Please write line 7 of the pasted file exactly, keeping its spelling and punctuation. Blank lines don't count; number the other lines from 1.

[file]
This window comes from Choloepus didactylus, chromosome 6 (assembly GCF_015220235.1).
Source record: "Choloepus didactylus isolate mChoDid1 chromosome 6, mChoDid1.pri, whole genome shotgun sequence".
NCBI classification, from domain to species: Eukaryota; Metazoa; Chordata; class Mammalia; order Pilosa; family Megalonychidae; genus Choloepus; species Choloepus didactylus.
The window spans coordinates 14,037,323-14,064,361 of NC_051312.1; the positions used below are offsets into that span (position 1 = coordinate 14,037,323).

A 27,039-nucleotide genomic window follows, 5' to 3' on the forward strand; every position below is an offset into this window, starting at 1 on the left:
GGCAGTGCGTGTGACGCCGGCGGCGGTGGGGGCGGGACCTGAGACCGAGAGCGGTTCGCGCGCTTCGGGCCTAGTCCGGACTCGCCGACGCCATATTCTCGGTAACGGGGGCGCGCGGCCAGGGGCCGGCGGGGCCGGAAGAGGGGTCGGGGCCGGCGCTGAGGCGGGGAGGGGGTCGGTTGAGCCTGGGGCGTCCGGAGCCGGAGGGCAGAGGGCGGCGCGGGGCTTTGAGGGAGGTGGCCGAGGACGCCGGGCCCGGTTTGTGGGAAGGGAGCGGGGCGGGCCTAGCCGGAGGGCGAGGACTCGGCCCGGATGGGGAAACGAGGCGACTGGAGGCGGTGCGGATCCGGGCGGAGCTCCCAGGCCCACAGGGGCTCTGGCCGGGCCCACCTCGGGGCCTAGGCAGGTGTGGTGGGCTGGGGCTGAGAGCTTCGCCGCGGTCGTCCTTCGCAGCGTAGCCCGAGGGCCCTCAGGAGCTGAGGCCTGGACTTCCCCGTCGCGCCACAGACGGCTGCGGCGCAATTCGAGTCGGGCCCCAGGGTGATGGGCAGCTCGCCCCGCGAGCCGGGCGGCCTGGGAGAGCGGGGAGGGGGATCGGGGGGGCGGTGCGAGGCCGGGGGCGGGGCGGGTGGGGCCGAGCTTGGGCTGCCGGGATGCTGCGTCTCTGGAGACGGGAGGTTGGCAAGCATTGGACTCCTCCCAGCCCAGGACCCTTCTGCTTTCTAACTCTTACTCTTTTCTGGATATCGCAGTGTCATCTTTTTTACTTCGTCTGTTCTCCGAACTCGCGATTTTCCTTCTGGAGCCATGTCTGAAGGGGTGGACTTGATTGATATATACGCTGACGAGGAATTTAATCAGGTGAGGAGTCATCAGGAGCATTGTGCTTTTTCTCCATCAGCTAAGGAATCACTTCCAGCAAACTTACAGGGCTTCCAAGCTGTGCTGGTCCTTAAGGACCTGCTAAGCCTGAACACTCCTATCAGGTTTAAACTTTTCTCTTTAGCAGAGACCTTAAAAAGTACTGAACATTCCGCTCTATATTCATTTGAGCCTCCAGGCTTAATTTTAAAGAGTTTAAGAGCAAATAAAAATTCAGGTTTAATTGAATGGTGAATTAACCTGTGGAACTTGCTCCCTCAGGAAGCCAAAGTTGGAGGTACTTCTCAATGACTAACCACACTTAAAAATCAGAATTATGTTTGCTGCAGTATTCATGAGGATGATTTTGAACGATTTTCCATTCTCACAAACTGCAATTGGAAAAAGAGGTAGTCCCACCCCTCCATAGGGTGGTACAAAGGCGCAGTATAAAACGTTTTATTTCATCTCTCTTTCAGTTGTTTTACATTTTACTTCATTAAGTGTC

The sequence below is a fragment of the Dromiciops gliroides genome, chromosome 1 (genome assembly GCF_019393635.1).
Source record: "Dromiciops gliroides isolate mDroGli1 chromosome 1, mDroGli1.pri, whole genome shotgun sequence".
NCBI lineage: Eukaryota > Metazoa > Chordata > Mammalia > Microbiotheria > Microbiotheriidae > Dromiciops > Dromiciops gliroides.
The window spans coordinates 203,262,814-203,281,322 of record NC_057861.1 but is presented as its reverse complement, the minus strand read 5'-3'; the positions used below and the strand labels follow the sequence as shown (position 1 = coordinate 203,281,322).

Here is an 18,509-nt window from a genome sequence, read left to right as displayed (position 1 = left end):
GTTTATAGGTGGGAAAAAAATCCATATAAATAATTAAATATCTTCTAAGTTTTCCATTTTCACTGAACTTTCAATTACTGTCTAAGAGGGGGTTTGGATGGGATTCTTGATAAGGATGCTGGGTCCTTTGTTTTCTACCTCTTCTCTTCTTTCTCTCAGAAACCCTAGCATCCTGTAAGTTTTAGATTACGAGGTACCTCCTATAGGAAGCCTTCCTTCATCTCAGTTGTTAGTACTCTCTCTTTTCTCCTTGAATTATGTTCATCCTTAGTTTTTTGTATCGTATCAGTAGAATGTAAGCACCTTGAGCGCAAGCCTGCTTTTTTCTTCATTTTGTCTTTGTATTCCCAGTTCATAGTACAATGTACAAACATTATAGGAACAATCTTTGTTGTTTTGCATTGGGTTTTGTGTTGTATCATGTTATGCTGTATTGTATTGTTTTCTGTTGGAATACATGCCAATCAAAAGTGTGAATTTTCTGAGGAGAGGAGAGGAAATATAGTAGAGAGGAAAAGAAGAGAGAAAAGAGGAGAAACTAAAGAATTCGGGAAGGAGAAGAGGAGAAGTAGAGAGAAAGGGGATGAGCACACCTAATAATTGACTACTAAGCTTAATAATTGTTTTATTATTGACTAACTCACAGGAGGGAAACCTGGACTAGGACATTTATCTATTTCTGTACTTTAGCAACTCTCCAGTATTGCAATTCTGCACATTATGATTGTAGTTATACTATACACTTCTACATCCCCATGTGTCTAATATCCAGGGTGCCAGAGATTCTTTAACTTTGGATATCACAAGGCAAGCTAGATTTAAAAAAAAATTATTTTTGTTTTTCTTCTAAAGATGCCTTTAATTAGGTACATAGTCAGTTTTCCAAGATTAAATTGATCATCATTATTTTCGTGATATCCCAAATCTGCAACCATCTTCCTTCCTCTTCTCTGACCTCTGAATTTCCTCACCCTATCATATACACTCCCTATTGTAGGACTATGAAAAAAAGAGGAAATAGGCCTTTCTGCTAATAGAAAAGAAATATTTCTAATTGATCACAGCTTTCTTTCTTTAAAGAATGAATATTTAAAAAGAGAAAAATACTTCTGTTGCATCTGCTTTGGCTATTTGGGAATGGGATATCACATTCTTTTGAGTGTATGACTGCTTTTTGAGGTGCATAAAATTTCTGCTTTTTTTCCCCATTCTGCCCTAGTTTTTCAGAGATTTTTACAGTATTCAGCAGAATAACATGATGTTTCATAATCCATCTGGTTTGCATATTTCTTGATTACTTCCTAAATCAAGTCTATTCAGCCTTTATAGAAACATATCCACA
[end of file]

The sequence below is a fragment of the Dromiciops gliroides genome, chromosome 1 (genome assembly GCF_019393635.1).